By RTH Staff
Published November 07, 2006
(Download this press release as a PDF)
November 7, 2006 - Raise the Hammer calls on the City of Hamilton to create a safe pedestrian environment by converting Hamilton's streets to two-way today. This weekend, Matthew Power was killed when one of two cars that appeared to be racing hit him so hard that it cut him in two. He was crossing King St. E. close to his home.
Cindy Smith, a resident of the area where Matthew Power was killed, told the Hamilton Spectator she is afraid to let her child walk to school alone. Hamilton will never be "the best place to raise a child" as long as our streets remain too dangerous for children. Our eagerness to provide maximum convenience for motorists has created a hostile environment for anyone not 'protected' inside a car. Wide, multi-lane urban expressways like Main St. and King St. are a bonanza for speeding drivers.
So far this year, 22 people have been killed in vehicle accidents in Hamilton. In their 2005 report, "Child- and Youth-Friendly Land Use and Transport Planning Guidelines", Richard Gilbert and Catherine O'Brien found that the risk of death increases exponentially with increasing speed. Below 25 km/h, the death rate rapidly approaches zero. Also in 2005, Eric Dumbaugh of Texas A&M University conducted a study called "Safe Streets, Livable Streets" and found that wide-open corridors encourage motorists to speed and cause more crashes. The best way to reduce speeds is not through enforcement but engineering: two-way traffic flows, narrow lanes, non-synchronized traffic lights, and tree-lined roadways.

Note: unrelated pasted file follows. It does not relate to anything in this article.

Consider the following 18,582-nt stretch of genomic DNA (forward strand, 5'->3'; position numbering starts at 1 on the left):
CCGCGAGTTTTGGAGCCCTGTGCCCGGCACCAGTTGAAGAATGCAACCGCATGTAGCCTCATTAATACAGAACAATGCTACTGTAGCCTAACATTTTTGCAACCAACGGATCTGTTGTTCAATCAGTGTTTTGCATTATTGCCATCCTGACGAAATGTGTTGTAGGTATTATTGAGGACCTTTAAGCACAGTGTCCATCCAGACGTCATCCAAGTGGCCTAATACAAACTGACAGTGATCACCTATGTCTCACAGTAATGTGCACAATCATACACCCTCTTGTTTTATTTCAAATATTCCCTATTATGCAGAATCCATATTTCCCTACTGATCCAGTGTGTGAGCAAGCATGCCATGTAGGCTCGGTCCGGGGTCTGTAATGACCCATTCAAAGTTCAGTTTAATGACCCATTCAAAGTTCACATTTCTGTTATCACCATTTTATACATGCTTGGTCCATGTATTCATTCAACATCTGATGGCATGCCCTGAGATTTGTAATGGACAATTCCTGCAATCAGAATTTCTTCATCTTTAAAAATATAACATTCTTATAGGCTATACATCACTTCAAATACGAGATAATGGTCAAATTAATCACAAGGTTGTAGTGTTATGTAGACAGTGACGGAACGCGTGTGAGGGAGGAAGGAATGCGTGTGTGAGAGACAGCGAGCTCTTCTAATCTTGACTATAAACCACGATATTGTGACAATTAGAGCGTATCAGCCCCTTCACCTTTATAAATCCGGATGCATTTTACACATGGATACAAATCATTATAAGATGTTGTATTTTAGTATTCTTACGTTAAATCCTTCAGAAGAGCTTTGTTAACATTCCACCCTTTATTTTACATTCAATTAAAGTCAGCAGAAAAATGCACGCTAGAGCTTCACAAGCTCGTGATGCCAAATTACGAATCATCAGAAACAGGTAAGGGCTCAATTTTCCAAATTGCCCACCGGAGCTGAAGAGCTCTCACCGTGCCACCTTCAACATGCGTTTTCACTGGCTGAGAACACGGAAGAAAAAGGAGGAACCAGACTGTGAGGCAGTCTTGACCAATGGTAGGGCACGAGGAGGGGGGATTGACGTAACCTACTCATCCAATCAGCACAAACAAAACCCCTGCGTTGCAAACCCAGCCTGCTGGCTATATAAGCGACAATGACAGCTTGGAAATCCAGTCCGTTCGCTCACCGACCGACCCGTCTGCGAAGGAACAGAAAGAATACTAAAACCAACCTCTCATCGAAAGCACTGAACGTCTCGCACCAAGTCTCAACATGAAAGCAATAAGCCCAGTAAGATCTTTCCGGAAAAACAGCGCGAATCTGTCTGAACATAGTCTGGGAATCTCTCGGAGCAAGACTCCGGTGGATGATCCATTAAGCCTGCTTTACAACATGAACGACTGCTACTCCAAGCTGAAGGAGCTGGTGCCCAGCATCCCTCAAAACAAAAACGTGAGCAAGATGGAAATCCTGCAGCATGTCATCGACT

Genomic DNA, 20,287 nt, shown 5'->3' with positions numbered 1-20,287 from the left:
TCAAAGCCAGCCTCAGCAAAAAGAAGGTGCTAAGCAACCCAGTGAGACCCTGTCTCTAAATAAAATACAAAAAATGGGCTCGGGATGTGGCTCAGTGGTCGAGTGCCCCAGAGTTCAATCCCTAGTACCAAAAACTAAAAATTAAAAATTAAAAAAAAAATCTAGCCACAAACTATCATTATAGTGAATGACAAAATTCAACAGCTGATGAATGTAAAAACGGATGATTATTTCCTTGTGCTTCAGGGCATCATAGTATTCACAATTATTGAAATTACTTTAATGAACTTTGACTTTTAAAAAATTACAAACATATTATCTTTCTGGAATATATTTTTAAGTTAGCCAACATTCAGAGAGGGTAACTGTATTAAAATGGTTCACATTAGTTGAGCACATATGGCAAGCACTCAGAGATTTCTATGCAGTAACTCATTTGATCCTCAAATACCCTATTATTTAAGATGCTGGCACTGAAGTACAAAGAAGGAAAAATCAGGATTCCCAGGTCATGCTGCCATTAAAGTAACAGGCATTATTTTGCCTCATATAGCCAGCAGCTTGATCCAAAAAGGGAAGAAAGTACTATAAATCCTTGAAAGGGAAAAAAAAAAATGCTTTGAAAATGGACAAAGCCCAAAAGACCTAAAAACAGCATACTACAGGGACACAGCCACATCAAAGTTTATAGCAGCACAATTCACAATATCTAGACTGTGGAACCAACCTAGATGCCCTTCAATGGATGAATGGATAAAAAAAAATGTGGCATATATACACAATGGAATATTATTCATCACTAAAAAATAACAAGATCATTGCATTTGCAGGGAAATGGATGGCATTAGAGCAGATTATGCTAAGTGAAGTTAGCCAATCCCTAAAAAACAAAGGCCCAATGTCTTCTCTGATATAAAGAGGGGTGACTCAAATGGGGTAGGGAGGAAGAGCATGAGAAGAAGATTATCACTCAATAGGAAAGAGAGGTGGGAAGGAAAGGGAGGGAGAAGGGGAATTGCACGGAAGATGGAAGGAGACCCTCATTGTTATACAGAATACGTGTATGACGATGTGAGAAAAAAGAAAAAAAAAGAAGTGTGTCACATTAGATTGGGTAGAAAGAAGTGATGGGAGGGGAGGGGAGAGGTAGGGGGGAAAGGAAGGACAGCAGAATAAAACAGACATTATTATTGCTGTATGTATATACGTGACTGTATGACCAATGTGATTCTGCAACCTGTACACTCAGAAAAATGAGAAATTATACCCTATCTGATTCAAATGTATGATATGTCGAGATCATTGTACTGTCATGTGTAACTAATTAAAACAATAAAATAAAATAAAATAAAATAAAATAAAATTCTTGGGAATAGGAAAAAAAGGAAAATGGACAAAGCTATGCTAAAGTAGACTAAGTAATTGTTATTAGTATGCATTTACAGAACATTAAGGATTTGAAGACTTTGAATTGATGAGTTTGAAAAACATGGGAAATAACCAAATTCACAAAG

In 1997, a downtown revitalization charette sponsored by Architecture Hamilton recommended converting Hamilton's streets back to two-way. When James St. N. was converted in 2002, opponents predicted a disaster of gridlock and boarded-up windows. In fact, James North has seen a significant renaissance, with new investment, increased business, more pedestrian traffic, and a vibrant street life. John Dolbec, CEO of the Hamilton Chamber of Commerce, recently admitted that the two-way conversion helped spur the revival.
Last year, the renowned architect Donald Schmitt, who is designing the McMaster Innovation Park, gave a lecture in Hamilton on downtown revitalization. In an interview after the talk, he explained:
Two way streets slow cars down. The environment on the sidewalk, particularly if they are widened with parallel parking and street trees, becomes more protected from traffic and more conducive to window shopping, outdoor food and sidewalk life.
Pedestrians cross the street more safely and both sides of the street start to work together as a true retail strip.
The City of Hamilton already plans to convert Main St. and King St. to two-way - eventually. Raise the Hammer believes we should not have to sit through another decade of urban decay and needless deaths before doing the right thing. In 1956, Hamilton's streets were converted to one-way overnight. There is no reason why we cannot act swiftly today to restore the pedestrian-friendly streets Hamilton needs and deserves.
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